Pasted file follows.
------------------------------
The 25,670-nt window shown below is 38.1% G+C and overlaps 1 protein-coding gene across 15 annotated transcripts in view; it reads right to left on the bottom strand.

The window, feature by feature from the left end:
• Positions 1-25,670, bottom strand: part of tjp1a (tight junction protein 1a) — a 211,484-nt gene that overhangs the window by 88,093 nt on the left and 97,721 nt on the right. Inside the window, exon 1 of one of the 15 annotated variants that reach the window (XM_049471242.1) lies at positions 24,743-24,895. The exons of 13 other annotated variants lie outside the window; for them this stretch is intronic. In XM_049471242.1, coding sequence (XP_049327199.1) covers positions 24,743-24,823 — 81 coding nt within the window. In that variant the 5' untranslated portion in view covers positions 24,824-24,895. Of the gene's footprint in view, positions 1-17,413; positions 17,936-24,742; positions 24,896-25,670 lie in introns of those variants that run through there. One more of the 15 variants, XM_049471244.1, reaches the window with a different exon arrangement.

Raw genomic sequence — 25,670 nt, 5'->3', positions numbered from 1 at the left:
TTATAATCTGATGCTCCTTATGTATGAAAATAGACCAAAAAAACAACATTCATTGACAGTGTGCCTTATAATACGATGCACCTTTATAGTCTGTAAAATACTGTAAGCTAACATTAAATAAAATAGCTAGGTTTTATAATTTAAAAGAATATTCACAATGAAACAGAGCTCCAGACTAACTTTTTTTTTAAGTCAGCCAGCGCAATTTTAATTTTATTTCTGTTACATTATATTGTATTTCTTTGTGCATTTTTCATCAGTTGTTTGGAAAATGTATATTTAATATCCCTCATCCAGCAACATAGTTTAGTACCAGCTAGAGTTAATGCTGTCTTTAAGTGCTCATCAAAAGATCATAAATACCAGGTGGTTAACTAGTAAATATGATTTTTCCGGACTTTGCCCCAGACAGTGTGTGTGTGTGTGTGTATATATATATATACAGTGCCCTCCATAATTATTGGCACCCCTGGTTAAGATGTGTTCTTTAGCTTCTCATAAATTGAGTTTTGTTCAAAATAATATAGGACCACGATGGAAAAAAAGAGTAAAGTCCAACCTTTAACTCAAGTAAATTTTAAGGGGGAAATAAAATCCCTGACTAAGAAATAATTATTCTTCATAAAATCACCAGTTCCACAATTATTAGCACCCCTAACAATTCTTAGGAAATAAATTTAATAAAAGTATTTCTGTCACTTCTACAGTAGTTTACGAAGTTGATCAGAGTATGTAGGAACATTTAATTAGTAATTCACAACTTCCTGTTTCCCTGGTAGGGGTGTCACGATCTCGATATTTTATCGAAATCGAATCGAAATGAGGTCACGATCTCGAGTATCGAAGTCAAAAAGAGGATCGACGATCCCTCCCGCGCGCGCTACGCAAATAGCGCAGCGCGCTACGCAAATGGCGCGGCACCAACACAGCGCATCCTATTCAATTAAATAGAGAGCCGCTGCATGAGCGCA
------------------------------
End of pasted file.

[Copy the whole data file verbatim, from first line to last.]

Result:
The 25,670-nt window shown below is 38.1% G+C and overlaps 1 protein-coding gene across 15 annotated transcripts in view; it reads right to left on the bottom strand.

The window, feature by feature from the left end:
• Positions 1-25,670, bottom strand: part of tjp1a (tight junction protein 1a) — a 211,484-nt gene that overhangs the window by 88,093 nt on the left and 97,721 nt on the right. Inside the window, exon 1 of one of the 15 annotated variants that reach the window (XM_049471242.1) lies at positions 24,743-24,895. The exons of 13 other annotated variants lie outside the window; for them this stretch is intronic. In XM_049471242.1, coding sequence (XP_049327199.1) covers positions 24,743-24,823 — 81 coding nt within the window. In that variant the 5' untranslated portion in view covers positions 24,824-24,895. Of the gene's footprint in view, positions 1-17,413; positions 17,936-24,742; positions 24,896-25,670 lie in introns of those variants that run through there. One more of the 15 variants, XM_049471244.1, reaches the window with a different exon arrangement.

Raw genomic sequence — 25,670 nt, 5'->3', positions numbered from 1 at the left:
TTATAATCTGATGCTCCTTATGTATGAAAATAGACCAAAAAAACAACATTCATTGACAGTGTGCCTTATAATACGATGCACCTTTATAGTCTGTAAAATACTGTAAGCTAACATTAAATAAAATAGCTAGGTTTTATAATTTAAAAGAATATTCACAATGAAACAGAGCTCCAGACTAACTTTTTTTTTAAGTCAGCCAGCGCAATTTTAATTTTATTTCTGTTACATTATATTGTATTTCTTTGTGCATTTTTCATCAGTTGTTTGGAAAATGTATATTTAATATCCCTCATCCAGCAACATAGTTTAGTACCAGCTAGAGTTAATGCTGTCTTTAAGTGCTCATCAAAAGATCATAAATACCAGGTGGTTAACTAGTAAATATGATTTTTCCGGACTTTGCCCCAGACAGTGTGTGTGTGTGTGTGTATATATATATATACAGTGCCCTCCATAATTATTGGCACCCCTGGTTAAGATGTGTTCTTTAGCTTCTCATAAATTGAGTTTTGTTCAAAATAATATAGGACCACGATGGAAAAAAAGAGTAAAGTCCAACCTTTAACTCAAGTAAATTTTAAGGGGGAAATAAAATCCCTGACTAAGAAATAATTATTCTTCATAAAATCACCAGTTCCACAATTATTAGCACCCCTAACAATTCTTAGGAAATAAATTTAATAAAAGTATTTCTGTCACTTCTACAGTAGTTTACGAAGTTGATCAGAGTATGTAGGAACATTTAATTAGTAATTCACAACTTCCTGTTTCCCTGGTAGGGGTGTCACGATCTCGATATTTTATCGAAATCGAATCGAAATGAGGTCACGATCTCGAGTATCGAAGTCAAAAAGAGGATCGACGATCCCTCCCGCGCGCGCTACGCAAATAGCGCAGCGCGCTACGCAAATGGCGCGGCACCAACACAGCGCATCCTATTCAATTAAATAGAGAGCCGCTGCATGAGCGCA